Thank you for your interest in helping to feed
children in your community as a sponsor in the Summer Food Service Program (SFSP)!
Here is information about how the program works and the role of sponsors and
feeding sites—as well as the steps to apply to become a sponsor.
How SFSP Works:
SFSP is administered at the Federal level by the
Food and Nutrition Service (FNS), an agency of the United States Department of
Agriculture (USDA). FNS decides overall program policy and publishes regulations
and payment rates. State education agencies administer SFSP in most States.
Other State agencies may also be assigned to run the program.
The State agency
approves sponsor applications, conducts training of sponsors, monitors SFSP
operations, and processes program payments. Sponsors sign agreements with their
State agencies to run the program.
SFSP reimburses approved sponsors for serving
meals that meet Federal nutritional guidelines. Sponsors receive payments from
USDA, through their State agencies, based on the number of meals they serve. All
meals are served free to eligible children.
Role of a Sponsor:
Sponsors are organizations that manage SFSP feeding sites. As a sponsor, you
- Attend your State agency's training
- Locate and recruit eligible sites
- Hire, train, and supervise staff
- Arrange for meals to be prepared or
- Monitor your sites
- Prepare claims for reimbursement
- Ensure that your Summer Food
project and sites are sustainable through community partnerships,
fundraising, and volunteer recruitment.
Who Can Be a Sponsor:
Sponsors must be organizations that are fully
capable of managing a food service program. To be a sponsor, you must follow
regulations and be responsible, financially and administratively, for running
The following types of organizations can be
Public or private nonprofit schools
Units of local, municipal, county,
or State government
Private nonprofit organizations
Public or private nonprofit camps
Public or private nonprofit
universities or colleges
What is a Site:
A site is the physical location, approved by the
State agency, where you serve SFSP meals during a supervised time period. States classify and approve SFSP meal sites as open, closed enrolled, camp,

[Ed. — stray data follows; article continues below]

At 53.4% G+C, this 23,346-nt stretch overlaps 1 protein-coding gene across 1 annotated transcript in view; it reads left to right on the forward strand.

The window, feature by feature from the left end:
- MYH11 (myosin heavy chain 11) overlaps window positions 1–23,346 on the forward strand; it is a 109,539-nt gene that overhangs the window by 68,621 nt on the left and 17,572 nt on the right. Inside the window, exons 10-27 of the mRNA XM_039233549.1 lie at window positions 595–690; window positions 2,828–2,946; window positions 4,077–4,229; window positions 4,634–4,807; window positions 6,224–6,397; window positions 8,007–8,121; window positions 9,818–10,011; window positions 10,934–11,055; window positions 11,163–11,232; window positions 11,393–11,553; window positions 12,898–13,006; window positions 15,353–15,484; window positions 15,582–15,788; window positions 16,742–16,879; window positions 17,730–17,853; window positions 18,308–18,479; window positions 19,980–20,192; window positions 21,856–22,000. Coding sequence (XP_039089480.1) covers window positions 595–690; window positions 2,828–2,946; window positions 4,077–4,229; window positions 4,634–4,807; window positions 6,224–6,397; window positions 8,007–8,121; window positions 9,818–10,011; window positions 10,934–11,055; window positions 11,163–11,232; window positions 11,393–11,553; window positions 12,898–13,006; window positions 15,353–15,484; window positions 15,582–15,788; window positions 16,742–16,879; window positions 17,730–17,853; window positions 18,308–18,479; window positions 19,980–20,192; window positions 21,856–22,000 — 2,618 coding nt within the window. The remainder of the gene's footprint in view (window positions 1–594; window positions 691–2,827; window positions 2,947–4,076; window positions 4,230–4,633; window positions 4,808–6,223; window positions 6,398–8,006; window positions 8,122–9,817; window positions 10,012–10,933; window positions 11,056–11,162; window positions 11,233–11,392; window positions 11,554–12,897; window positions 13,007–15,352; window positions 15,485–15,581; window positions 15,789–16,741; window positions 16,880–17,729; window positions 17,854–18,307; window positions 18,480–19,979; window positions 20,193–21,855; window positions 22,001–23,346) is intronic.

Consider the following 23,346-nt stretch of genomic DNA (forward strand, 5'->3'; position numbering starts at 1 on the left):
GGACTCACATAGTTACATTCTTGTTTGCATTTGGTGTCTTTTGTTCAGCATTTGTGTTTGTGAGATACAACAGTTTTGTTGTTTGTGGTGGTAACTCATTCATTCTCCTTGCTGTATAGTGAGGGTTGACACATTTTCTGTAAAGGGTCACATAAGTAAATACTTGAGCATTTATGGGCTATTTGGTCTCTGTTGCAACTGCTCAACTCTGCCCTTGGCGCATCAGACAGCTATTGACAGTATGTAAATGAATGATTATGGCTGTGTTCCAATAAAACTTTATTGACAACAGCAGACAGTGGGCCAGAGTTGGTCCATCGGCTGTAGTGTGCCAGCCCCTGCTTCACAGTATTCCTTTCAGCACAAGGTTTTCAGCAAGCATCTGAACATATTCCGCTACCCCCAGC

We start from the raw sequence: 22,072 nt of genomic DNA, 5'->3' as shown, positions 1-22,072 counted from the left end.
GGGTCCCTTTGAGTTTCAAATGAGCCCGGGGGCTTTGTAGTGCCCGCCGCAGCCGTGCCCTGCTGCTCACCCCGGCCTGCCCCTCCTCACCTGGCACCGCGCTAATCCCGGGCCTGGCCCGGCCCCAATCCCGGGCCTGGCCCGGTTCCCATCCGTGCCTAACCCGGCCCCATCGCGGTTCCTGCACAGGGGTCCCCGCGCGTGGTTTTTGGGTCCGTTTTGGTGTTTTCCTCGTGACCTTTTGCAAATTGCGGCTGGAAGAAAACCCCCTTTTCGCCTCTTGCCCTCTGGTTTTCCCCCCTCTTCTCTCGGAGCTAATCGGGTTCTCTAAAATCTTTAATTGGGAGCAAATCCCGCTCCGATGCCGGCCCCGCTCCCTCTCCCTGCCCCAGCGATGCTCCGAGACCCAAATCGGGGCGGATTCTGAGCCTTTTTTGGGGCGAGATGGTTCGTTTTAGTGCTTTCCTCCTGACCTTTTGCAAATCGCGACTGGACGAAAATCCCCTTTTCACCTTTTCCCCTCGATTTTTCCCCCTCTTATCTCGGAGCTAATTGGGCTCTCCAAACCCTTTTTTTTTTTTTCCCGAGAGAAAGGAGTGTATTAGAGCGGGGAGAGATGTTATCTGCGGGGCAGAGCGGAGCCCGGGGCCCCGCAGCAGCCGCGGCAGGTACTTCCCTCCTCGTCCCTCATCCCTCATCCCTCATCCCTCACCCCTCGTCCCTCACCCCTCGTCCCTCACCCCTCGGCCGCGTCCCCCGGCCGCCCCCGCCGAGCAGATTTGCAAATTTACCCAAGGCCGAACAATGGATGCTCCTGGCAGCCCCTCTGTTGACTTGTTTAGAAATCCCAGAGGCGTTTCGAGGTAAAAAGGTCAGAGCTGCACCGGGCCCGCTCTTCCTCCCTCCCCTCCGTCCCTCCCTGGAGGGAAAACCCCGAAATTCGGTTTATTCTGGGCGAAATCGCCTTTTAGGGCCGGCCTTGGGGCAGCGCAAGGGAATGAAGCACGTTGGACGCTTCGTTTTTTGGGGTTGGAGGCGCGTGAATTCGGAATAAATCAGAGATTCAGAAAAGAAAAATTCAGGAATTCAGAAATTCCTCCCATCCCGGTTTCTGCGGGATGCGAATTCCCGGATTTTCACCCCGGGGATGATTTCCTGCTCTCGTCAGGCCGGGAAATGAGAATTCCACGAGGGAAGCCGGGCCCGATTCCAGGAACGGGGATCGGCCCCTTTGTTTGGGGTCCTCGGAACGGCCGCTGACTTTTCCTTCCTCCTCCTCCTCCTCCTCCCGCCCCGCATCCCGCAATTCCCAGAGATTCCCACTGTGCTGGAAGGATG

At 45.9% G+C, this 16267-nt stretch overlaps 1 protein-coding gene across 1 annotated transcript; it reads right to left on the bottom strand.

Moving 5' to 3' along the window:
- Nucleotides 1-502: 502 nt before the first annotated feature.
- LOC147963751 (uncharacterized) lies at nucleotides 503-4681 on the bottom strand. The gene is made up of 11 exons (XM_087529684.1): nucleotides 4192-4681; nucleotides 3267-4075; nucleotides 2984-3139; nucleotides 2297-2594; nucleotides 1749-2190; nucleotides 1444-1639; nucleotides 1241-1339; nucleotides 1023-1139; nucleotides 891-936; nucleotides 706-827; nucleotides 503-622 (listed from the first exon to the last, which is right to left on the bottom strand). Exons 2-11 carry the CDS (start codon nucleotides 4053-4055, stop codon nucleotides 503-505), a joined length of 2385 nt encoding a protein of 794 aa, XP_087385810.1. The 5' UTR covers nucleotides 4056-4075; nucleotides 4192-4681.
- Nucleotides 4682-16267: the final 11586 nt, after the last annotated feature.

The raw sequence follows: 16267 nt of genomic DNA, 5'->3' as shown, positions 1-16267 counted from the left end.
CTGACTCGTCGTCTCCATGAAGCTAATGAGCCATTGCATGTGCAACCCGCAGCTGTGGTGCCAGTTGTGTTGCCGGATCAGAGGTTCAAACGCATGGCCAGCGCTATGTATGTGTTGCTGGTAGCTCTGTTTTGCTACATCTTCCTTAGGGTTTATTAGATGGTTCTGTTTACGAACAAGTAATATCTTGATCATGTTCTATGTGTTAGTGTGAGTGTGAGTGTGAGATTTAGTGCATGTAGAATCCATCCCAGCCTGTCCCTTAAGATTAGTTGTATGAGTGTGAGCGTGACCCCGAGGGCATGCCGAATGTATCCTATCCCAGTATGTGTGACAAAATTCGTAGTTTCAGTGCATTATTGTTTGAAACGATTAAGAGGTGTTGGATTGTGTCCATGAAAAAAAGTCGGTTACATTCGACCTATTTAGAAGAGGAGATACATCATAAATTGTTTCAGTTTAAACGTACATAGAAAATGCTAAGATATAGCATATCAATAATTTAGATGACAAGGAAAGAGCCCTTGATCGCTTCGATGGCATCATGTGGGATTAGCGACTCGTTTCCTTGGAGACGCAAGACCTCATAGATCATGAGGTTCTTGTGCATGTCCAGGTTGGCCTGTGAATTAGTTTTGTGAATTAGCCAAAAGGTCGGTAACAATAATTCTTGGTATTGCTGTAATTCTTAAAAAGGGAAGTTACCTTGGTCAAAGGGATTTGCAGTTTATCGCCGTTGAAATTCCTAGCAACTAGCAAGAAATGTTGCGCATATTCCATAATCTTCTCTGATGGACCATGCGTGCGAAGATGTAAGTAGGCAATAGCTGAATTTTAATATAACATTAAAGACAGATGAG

migrant, or NYSP:
- Open sites operate in low-income areas where at least 50 percent
children residing in the area are eligible for free and reduced-price school
meals, based on local school or
census data. The meals are served free to any child
at the site on a first-come, first-serve basis.
- Closed enrolled sites are established for a specific group of
children who enroll in an organized activity program or who do not
reside in an eligible low income area. The site becomes eligible for SFSP if at least half of the enrolled children qualify for free and reduced-price
meals. Because the site is not open to the community, meals are served free
only to enrolled children.
- Camps are sites that
offer regularly scheduled food service along with organized activities for
enrolled residential or day campers. The camp receives
reimbursement only for meals served to enrolled children who qualify
and reduced-price meals.
Migrant sites primarily serve children of migrant workers.
The site qualifies by providing appropriate certification from a
NYSP College or
university participating in the National Youth Sports Program (NYSP). Children
must be enrolled in NYSP to participate.
Who Can Become a Site
Meal service sites may be located in a variety of settings, including schools, recreation centers, playgrounds, parks, churches, community centers, day camps, residential summer camps, housing projects, and migrant centers, or on Indian reservations.
Some organizations do not have the financial or
administrative ability to run the program, but they can supervise a food service
for children, along with recreational or enrichment activities, at a site.
If you supervise a site, you will:
- Attend your sponsor's training
- Supervise activities and meal
service at your site
- Manage volunteers
- Distribute meals by following SFSP
- Keep daily records of meals served
- Store food appropriately
- Keep the site clean and sanitary
- Help your sponsor promote the program in the community
How to Prepare Meals
A sponsor may prepare its own
purchase meals through an agreement with an area school, or contract for meals
with a food service management company (vendor).
If your site has its own kitchen, you may want to
prepare meals yourself. If your kitchen is not on the premises, you may still
want to prepare your own meals, and then transport them to the site. Meals that
you prepare yourself receive a slightly higher rate of reimbursement. You would
receive “self-prep” rates, whether you prepare the meals from scratch or
purchase the components and assemble the meals yourself.
Many government and private nonprofit sponsors
lack the kitchen facilities to prepare meals themselves. In that case, you may
arrange to purchase meals from a school or another public or private food
supplier with approved meal preparation facilities.
How to Apply
To apply, contact the SFSP agency in your State. Each State has its own
application and training process. Click here for a list of State contact
information and deadlines.